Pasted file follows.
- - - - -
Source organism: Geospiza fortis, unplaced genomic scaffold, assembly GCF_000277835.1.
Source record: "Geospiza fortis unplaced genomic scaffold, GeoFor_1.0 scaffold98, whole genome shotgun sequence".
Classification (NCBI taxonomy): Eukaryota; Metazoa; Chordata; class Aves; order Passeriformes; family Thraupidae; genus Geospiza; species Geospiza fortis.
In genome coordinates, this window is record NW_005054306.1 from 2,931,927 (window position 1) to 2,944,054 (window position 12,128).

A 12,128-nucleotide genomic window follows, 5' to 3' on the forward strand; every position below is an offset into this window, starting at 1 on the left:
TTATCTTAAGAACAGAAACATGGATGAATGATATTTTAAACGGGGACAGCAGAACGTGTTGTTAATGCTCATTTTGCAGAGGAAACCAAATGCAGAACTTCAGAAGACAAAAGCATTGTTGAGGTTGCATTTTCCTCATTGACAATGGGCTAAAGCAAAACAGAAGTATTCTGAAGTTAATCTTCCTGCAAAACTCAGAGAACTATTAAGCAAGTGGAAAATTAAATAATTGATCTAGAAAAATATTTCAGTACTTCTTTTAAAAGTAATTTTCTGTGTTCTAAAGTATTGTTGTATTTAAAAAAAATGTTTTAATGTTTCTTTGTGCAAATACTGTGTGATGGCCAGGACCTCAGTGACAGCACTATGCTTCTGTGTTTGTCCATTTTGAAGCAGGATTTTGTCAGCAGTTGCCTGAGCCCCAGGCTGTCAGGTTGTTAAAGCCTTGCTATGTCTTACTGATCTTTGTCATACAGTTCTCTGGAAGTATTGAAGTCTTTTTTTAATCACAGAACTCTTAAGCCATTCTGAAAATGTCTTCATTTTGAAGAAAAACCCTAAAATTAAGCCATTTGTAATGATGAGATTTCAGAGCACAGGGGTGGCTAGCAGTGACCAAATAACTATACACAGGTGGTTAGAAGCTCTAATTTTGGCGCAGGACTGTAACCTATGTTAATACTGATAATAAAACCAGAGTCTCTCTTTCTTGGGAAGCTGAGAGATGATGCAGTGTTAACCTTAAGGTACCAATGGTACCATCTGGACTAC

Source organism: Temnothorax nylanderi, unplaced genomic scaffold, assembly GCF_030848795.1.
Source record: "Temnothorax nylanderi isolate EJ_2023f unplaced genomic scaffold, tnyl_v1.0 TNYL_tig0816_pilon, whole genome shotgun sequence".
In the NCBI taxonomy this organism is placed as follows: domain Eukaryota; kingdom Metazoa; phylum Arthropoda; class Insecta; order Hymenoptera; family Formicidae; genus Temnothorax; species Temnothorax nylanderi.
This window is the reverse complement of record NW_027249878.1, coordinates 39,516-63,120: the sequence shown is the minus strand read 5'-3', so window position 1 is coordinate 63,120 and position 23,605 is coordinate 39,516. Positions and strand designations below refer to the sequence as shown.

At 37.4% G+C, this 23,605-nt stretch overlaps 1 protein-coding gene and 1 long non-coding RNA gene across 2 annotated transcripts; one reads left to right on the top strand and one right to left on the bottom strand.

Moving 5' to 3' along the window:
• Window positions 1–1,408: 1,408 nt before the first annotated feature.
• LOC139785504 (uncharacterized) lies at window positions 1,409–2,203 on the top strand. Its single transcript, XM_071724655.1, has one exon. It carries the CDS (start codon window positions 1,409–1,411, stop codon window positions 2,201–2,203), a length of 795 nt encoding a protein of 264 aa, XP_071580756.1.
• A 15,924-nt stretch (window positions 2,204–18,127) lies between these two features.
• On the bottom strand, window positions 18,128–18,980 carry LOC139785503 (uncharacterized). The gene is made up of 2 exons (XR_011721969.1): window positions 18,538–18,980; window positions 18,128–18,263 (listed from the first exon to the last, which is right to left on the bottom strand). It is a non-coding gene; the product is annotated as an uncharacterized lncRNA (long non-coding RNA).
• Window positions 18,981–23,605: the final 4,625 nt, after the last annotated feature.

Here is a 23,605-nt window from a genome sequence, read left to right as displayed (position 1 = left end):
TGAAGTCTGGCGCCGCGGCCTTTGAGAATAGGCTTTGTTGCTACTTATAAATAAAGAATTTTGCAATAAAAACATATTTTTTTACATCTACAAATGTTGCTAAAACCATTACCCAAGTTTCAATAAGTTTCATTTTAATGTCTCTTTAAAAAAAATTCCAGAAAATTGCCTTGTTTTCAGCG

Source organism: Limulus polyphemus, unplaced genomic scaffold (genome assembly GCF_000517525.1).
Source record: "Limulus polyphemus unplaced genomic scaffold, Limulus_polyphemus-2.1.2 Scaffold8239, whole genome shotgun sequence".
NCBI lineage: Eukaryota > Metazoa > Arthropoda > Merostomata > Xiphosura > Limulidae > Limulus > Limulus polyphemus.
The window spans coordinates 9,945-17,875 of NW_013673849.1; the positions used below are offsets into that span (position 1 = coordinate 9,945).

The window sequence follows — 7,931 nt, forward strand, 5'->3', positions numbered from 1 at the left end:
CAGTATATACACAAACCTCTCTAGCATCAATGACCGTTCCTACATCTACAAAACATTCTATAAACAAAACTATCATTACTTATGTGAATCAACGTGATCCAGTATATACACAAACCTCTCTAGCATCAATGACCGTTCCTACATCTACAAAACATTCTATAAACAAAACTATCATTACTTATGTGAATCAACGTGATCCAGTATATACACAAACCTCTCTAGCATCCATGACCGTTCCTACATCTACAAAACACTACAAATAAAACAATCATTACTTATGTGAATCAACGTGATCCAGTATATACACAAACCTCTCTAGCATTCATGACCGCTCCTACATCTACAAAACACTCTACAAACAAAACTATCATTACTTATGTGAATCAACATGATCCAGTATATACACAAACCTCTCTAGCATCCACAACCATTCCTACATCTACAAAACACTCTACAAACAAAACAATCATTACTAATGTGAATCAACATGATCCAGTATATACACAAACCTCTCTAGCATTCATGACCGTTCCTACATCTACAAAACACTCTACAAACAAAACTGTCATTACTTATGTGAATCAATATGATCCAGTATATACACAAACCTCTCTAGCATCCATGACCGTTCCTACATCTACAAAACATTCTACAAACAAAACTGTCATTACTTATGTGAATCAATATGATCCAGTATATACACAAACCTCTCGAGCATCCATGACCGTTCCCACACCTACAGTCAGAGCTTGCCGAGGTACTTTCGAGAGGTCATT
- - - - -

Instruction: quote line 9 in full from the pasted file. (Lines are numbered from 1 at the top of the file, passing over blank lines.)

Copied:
In the NCBI taxonomy this organism is placed as follows: domain Eukaryota; kingdom Metazoa; phylum Arthropoda; class Insecta; order Hymenoptera; family Formicidae; genus Temnothorax; species Temnothorax nylanderi.